For the perspective one holds at any age beyond one’s youth to be considered final, one must have performed some almighty mental contortions. It is, after all, a contradiction: one says one now knows best, while at the same time acknowledging that at every other point one thought one knew best one was, in fact, wrong.

But Louis Stevenson is still here to help. His essay is one I’ve returned to over and over, to the point where after three readings every single page was dog-eared, entirely defeating the purpose of doing so. One passage in particular came as both relief and revelation, showing at once why we need not regret views we once held, and how every view we’ve ever held at any point make an important point.

“You need repent none of your youthful vagaries. They may have been over the score on one side, just as those of age are probably over the score on the other. But they had a point; they not only befitted your age and expressed its attitudes and passions, but they had a relation to what was outside of you, and implied criticisms on the existing state of things, which you need not allow to have been undeserved, because you now see that they were partial. All error, not merely verbal, is a strong way of stating that the current truth is incomplete. The follies of youth have a basis in sound reason, just as much as the embarrassing questions put by babes and sucklings.”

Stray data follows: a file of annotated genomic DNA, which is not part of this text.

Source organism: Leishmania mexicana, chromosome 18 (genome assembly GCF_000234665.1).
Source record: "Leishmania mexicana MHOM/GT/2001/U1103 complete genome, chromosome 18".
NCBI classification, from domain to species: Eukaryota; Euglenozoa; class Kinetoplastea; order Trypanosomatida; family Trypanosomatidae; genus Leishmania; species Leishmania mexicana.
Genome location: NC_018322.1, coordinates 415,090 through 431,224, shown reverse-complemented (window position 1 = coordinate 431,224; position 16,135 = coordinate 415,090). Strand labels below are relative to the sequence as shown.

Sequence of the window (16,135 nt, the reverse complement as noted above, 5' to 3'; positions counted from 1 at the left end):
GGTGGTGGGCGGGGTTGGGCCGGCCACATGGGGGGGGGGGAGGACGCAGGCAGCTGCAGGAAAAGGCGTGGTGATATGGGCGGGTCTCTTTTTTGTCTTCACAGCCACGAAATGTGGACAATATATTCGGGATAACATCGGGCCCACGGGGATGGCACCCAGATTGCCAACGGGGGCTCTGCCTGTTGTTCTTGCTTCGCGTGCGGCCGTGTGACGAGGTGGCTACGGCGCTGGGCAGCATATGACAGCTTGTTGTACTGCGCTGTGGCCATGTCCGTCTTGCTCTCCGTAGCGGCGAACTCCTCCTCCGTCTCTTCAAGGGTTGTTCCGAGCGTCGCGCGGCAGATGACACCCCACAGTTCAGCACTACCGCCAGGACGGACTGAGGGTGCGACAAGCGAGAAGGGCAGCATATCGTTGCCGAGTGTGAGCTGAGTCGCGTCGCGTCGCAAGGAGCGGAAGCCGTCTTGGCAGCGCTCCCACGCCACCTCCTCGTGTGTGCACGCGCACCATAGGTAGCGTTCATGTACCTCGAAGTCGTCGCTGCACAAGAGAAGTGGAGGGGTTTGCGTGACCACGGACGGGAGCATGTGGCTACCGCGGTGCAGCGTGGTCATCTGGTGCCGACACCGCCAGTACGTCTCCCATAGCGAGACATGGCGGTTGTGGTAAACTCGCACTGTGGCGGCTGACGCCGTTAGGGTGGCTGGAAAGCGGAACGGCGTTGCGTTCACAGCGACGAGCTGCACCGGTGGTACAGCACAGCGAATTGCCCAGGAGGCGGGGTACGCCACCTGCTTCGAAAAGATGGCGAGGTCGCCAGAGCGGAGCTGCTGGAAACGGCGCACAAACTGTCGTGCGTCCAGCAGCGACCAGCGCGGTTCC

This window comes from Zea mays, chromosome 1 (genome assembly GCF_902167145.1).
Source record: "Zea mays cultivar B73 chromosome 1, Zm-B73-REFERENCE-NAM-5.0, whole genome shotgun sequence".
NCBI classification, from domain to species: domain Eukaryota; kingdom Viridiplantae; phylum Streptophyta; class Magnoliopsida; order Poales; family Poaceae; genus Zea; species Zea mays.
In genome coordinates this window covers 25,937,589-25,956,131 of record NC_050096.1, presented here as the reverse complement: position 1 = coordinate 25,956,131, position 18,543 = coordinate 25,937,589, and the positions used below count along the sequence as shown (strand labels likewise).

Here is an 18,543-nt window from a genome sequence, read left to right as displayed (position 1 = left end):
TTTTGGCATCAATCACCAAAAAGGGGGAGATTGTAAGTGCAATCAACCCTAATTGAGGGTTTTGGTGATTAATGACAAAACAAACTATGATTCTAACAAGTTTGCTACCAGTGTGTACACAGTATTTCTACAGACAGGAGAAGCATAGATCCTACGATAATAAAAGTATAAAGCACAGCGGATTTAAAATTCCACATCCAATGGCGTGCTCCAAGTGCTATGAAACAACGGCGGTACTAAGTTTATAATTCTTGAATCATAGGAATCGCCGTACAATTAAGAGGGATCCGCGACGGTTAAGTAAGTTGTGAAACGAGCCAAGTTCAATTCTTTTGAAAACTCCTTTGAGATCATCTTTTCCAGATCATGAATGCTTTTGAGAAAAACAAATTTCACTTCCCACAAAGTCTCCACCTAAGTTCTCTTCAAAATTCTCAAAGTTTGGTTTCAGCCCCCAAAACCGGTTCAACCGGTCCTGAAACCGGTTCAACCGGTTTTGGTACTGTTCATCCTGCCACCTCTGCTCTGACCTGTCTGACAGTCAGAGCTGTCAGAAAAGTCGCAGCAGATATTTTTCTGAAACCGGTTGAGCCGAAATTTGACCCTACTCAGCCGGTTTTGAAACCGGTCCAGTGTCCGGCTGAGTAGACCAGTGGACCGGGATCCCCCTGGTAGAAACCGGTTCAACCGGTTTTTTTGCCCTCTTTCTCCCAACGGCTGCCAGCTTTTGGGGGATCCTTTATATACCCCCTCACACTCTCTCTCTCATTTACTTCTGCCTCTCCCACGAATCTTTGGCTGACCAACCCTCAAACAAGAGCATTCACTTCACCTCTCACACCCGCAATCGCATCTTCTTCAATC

There is, I think, good reason to chuckle at what I’ve written here. For while explaining my views with a sense of certainty and finality, I’ve at the same time acknowledged that a future me is likely to think everything I’ve written right now is wrong.

To that, I have nothing to say; only that I will not repent, and that I’ll continue to write, day after day, to ensure I never think that once and for all I am at last entirely right. If I ever come close to that end, I’ll have all this to look back on. And perhaps I’ll then know enough not to delete it.

Robert Louis Stevenson on Escaping the Cult of Busy and the Joys of Doing Nothing